The long arc of Kanye West’s short life encompasses many events, incidents and affairs that make for a good case that he is egotistical, big-headed and clearly delusional about his self-appointed high place in the scheme of things. The headline news that West and girlfriend Kim Kardashian named their baby “North,” aroused widespread interest. “So what!” I say. Black people have been giving their offspring unusual and uncommon handles for generations. Blue Ivy Carter – the name West’s friends Jay-Z and Beyoncé gave to their daughter – is no less not so much a big deal?
The name he and girlfriend Kim Kardashian chose for their newborn daughter, North, is no less offbeat, uncommon, or weird than what some black people have been naming their children for as long as I can remember. It may fall on their deaf ears, but parents like Kanye and Jay-Z should know that it’s much more important how you raise children than what fancy names you give them.
North isn’t all that strange. Many females in my hometown had Mae – or was it May – as their middle name; so much so that Annie, Clara, Eula, Fannie, Gertie, Hattie, Katie, Lilly, Mattie, Ruthie, Sallie, Vertie and Willie were assured that their first and middle names were always pronounced as one. North West, Kanye and Kim, whether you decide to call her Nori or not, will be pronounced – as you really intended – as one word, like the airline.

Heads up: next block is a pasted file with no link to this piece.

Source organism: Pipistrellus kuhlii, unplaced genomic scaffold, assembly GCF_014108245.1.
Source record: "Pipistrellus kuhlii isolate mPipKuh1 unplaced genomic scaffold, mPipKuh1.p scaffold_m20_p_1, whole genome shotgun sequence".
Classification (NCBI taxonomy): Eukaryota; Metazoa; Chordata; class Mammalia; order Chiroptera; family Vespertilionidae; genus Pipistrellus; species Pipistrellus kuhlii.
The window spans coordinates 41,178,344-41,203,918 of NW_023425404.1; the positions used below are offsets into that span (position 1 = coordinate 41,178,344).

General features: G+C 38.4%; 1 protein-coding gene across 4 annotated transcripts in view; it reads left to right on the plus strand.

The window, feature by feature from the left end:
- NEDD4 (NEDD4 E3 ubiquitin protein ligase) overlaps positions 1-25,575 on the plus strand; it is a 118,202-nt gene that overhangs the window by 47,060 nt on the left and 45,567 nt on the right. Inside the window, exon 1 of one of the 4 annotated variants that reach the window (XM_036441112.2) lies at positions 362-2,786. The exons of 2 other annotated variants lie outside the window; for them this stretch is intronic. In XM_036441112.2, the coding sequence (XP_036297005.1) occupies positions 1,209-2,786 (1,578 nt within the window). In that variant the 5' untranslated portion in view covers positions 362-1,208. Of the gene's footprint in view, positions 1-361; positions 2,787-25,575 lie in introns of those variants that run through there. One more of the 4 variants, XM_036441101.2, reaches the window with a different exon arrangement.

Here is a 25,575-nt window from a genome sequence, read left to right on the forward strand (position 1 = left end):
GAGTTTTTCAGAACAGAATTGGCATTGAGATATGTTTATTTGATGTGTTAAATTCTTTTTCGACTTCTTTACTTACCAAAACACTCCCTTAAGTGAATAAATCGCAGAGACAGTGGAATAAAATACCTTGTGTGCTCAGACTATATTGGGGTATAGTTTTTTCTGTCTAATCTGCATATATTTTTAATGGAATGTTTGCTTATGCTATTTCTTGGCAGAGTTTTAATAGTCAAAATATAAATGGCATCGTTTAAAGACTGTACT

In our town, there was a girl named Julester, a boy named Alaska and fellows named Porter, Humes and Jim Bob. Girls were named for their fathers: Willamena, Charlesa, Thomasina. I never heard anyone expound on their names the way Kim and Kanye have explained and expanded on the name North. It is “more inspirational” than “directional” they say. Gag me with a silver spoon!
I know my humble parents knew nil, zilch, zero about the French Revolution or that she was executed by guillotine when they named my sister Marie Antoinette seven decades ago.
“Why not Marcus Antonius to get it right?” I should have said to my parents when they named my brother Mark Anthony back in 1950. Tony, we call him, didn’t turn out to be a military commander and administrator and nor did he become friends with anybody as well-known as Julius Caesar, but he made Mom and Dad quite proud when he hung his shingle, triumphantly, as an accountant four decades ago.
In recent years, African Americans took to unusual Africanized and Arabized names. Malik and Kwame and Kofi and Chike and Kenyatta have become almost conventional, ordinary and normal names among blacks. Our son, Hodari, named his daughter Africa – which, by the way, my mother went to her grave thinking was a grimly bad choice. She didn’t too much like the names we gave our oldest son (Kenyatta) and only daughter (Kisha) either.
Kanye and Kim should take another look, if they ever did, at a turn on Juliet’s timeless line to Romeo: “What’s in a name?”
That which we call North, by any name, we must give our best parental direction.
Bill Turner is a Texas-based educator and freelance writer.